Did you see it move?

Alan G.Wasserman, MD is Eugene Meyer Professor of Medicine

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chairman, Department of Medicine, George Washington University, Washington, DC.

Cardiology Review® Online, August 2006, Volume 23, Issue 8

The lack of a reliable quantitative measurement analysis package for regional left ventricular wall motion is not new.

The lack of a reliable quantitative measurement analysis package for regional left ventricular wall motion is not new. Throughout the early 1980s, when the preferred method of evaluating left ventricular function was radionuclide ventriculography, multiple regional wall motion algorithms were tried. Qualitative (visual) analysis was limited by the relatively poor quality of the studies, but in the end, qualitative analysis remained the preferred, though limited, method.

Here we are, 20 years later, with additional higher quality imaging modalities to assess regional left ventricular function, and it appears that the methodology continues to outstrip the analysis. Hoffman and colleagues analyzed resting regional function by 4 different methods: cineventriculography, cardiac magnetic resonance imaging, unenhanced echocardiography, and contrast-enhanced echocardiography. Considerable interobserver variability and lack of accuracy were seen with all imaging modalities, although contrast echocardiography had the highest interobserver agreement and was the most accurate.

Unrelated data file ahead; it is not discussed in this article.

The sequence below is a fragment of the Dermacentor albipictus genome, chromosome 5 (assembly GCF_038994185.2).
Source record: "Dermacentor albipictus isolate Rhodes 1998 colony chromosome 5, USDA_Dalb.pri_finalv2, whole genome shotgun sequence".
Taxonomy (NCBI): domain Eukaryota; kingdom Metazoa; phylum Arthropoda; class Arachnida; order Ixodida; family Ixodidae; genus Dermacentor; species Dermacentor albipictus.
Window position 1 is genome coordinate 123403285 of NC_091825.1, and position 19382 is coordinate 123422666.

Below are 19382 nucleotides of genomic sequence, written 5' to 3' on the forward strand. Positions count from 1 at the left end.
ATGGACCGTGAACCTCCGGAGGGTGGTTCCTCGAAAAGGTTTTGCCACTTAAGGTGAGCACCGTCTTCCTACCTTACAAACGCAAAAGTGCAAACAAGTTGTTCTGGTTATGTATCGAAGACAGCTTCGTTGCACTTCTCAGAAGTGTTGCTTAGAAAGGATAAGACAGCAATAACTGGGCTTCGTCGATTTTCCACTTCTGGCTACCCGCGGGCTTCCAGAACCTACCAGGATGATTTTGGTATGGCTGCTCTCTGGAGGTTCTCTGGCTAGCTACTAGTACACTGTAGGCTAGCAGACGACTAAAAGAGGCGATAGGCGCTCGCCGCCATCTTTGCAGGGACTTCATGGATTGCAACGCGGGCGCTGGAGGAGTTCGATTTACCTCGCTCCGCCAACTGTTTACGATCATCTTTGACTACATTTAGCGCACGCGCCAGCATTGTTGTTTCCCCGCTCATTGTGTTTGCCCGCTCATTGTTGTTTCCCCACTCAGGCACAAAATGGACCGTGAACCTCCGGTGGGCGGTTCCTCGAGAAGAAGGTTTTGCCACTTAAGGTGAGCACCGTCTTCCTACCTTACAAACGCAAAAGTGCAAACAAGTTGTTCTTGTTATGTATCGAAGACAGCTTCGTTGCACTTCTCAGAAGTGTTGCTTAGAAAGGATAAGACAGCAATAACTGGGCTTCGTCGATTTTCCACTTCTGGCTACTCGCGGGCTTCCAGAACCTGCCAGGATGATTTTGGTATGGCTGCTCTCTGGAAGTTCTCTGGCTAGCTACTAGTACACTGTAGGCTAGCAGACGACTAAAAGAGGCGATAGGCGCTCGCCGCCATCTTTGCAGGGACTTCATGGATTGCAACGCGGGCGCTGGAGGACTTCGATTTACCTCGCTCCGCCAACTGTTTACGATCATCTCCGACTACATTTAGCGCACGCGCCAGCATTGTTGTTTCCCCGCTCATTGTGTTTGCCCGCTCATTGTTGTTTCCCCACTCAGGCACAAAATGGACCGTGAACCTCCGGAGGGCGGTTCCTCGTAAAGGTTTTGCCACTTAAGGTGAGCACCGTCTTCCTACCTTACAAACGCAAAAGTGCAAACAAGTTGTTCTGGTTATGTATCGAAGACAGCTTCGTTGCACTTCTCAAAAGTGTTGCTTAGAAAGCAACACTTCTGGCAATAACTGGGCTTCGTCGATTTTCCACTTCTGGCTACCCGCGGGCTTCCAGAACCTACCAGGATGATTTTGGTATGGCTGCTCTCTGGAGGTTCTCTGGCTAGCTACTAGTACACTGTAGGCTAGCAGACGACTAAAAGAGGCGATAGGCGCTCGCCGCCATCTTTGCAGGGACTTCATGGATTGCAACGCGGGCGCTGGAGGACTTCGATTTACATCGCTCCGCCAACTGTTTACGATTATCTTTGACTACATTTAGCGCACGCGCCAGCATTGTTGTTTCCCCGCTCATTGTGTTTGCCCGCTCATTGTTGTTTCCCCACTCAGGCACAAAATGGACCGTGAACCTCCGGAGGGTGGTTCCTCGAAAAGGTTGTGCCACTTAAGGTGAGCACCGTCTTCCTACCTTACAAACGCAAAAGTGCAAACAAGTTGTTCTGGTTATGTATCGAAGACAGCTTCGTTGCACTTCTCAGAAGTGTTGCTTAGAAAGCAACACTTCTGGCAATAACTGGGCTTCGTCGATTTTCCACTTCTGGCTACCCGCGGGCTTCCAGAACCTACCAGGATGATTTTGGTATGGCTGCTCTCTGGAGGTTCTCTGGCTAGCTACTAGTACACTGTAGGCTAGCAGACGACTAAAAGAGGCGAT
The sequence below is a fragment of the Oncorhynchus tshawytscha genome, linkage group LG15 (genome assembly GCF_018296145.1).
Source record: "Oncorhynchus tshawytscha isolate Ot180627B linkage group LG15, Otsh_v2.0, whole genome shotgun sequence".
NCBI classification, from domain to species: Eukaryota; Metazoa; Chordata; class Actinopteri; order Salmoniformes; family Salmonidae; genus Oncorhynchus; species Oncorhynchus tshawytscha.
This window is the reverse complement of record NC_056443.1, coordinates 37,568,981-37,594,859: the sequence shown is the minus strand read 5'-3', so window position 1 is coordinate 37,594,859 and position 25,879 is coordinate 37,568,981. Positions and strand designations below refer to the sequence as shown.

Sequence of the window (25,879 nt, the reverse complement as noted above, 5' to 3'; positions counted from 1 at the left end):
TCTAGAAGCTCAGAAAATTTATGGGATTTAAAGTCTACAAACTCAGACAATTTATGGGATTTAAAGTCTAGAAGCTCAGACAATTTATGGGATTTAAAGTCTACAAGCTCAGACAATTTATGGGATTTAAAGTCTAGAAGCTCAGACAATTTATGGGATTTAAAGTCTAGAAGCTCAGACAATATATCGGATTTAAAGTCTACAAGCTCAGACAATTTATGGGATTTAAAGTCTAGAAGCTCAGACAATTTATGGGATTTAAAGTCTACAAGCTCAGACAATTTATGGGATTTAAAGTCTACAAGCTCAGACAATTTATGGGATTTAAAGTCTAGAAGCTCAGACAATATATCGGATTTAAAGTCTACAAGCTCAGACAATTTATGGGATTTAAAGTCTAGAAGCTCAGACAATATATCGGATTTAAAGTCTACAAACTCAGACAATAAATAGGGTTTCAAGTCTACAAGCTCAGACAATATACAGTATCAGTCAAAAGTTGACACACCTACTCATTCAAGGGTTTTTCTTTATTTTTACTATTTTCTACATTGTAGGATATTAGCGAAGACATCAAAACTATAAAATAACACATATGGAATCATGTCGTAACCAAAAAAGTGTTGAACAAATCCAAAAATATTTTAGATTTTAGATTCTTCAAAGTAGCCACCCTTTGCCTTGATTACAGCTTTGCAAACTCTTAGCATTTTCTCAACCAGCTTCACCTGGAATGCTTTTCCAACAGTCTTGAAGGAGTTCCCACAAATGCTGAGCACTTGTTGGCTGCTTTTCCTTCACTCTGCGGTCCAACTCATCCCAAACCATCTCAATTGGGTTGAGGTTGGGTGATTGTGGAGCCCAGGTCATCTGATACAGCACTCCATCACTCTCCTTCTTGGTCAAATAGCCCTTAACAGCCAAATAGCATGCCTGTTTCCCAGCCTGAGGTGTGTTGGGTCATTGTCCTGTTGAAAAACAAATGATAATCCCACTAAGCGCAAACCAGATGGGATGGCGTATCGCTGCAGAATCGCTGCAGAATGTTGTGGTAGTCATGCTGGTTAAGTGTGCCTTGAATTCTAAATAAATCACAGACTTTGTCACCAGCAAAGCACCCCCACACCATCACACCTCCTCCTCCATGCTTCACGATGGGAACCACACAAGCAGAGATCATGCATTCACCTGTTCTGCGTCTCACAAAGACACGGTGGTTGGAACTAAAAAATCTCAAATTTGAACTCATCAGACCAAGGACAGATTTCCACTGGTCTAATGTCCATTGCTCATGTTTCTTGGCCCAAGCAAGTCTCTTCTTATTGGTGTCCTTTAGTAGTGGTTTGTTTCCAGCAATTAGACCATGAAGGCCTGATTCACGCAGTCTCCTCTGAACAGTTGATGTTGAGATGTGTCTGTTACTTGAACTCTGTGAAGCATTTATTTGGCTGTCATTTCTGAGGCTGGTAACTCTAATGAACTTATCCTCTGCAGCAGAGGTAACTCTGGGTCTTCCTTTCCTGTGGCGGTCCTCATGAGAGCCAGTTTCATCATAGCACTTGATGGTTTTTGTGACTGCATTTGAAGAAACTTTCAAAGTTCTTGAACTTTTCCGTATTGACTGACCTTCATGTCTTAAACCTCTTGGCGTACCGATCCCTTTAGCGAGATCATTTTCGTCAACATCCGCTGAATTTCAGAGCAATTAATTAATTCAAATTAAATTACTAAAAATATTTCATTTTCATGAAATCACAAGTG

It would be interesting to review the data on interobserver agreement according to regional site, as one would imagine that anterior wall abnormalities would be more easily and more reliably detected. It would also be interesting to compare accuracy to thallium studies, as detection of a wall motion abnormality may also be dependent on the size of the ischemic or infarcted area. Small areas may be influenced more (masked) by surrounding normally functioning myocardium. Because smaller infarcts would be more common in the inferior or posterior wall, it would not be surprising to see relatively low accuracy and high variability. Larger areas of nonfunctioning myocardium may more commonly occur in the anterior-septal region, be easier to detect, and have higher levels of agreement.

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The poor agreement among these high-tech studies is disappointing but is not unexpected and does not necessarily mean that the use of these techniques combined with exercise will also be as limiting. Exercise studies are based on a comparison between resting and stress studies with direct visualization of the images side to side. A in regional wall motion between studies is likely easier to detect and far more accurate than the reading of a resting study alone.

Finally, this high variability and low accuracy should spur further investigation into analyses that are as good as the imaging modalities. Combination perfusion and functional imaging may be the most accurate determinant of regional abnormalities. Perfusion/functional imaging should not be difficult with emerging imaging modalities. A crude variation has been available for years with gated thallium studies.